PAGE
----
ABSTRACTS: ACCEPTED: CLINICAL VIGNETTES/CASE REPORTS—ESOPHAGUS
S1924 A Case of Achalasia Masquerading as Myocardial Infarction
Dysphagia to solid and liquids and regurgitation of undigested foods are common presenting symptoms of achalasia. Infrequently, patients suffer from substernal chest pain. This appearance can lead to a delay in diagnosis and treatment. We report a case of achalasia presenting as ST-segment elevation myocardial infarction (STEMI).
65-year-old male with tobacco use disorder presented to the ED with progressively worsening substernal chest pain radiating to the back and dyspnea on exertion. He was tachycardic and hypertensive. EKG indicated Brugada type pattern (Figure 1). CXR showed a widened mediastinum. Laboratory studies revealed a normal troponin level. TTE revealed a reduced ejection fraction. CTA of chest and abdomen showed markedly dilated esophagus causing mass effect on the trachea and pulmonary arteries with a normal appearing aorta (Figure 2). The patient’s cardiac status was not evaluated further. EGD exhibited a tortuous, dilated esophagus with moderately severe esophagitis. The GEJ was successfully injected with botulinum toxin. Over the next few months, he continued to suffer from esophageal failure and underwent further endoscopic treatments with botulinum toxin. XR barium esophagram continued to reveal a dilated and tortuous esophagus with multiple tertiary esophageal contractions with poor propulsion and pooling at the distal esophagus (Figure 3). A laparoscopic feeding jejunostomy tube was placed due to failure to thrive, and he was ultimately scheduled for an esophagectomy.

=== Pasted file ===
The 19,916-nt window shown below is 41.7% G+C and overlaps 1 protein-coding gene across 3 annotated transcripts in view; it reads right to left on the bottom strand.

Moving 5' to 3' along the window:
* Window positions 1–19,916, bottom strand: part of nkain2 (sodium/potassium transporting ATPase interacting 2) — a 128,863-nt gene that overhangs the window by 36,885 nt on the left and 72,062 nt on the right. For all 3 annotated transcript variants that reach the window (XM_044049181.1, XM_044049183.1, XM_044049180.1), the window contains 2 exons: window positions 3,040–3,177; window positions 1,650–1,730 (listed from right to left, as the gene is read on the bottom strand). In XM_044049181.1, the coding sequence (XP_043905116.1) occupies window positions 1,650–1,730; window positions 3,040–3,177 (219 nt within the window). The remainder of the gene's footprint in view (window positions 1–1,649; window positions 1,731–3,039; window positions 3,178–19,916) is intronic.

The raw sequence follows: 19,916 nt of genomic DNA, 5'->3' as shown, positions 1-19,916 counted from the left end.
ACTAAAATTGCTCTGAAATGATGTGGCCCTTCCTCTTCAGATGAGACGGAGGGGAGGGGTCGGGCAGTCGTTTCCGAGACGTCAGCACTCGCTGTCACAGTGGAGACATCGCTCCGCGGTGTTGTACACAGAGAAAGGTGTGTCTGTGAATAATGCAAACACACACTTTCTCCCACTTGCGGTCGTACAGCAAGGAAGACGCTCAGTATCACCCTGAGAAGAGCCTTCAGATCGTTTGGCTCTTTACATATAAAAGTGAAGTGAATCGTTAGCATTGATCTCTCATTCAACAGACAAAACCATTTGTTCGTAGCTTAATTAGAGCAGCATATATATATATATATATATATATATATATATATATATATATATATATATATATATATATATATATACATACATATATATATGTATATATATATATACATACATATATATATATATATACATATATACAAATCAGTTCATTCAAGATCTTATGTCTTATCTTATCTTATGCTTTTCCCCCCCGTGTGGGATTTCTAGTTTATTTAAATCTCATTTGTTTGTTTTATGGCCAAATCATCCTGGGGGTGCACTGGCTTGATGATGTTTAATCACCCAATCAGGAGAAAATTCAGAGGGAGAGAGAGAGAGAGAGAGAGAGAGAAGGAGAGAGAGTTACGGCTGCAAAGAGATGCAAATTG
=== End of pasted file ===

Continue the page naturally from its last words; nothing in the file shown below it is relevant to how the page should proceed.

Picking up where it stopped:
Unexplained chest pain represents a substantial economic burden due to overutilization of invaluable resources. Among those who report chest pain, 10%–20% have a gastrointestinal cause. Unlike GERD, esophageal motility disorders, such as achalasia, are an uncommon presentation of noncardiac chest pain. Symptoms of achalasia result from a defect in LES relaxation with an eventual loss of peristalsis in the distal esophagus and failure of LES relaxation with swallowing, thus impairing esophageal emptying. Diagnosis of achalasia is established with esophageal manometry, which our patient was too ill to receive. Without early intervention for this progressive disease, severe esophageal dilation can develop leading to esophageal failure and esophagectomy. This case reinforces the timeless principle of forming an extensive differential diagnosis to avoid a misdiagnosis or delayed treatment.© 2020 by The American College of Gastroenterology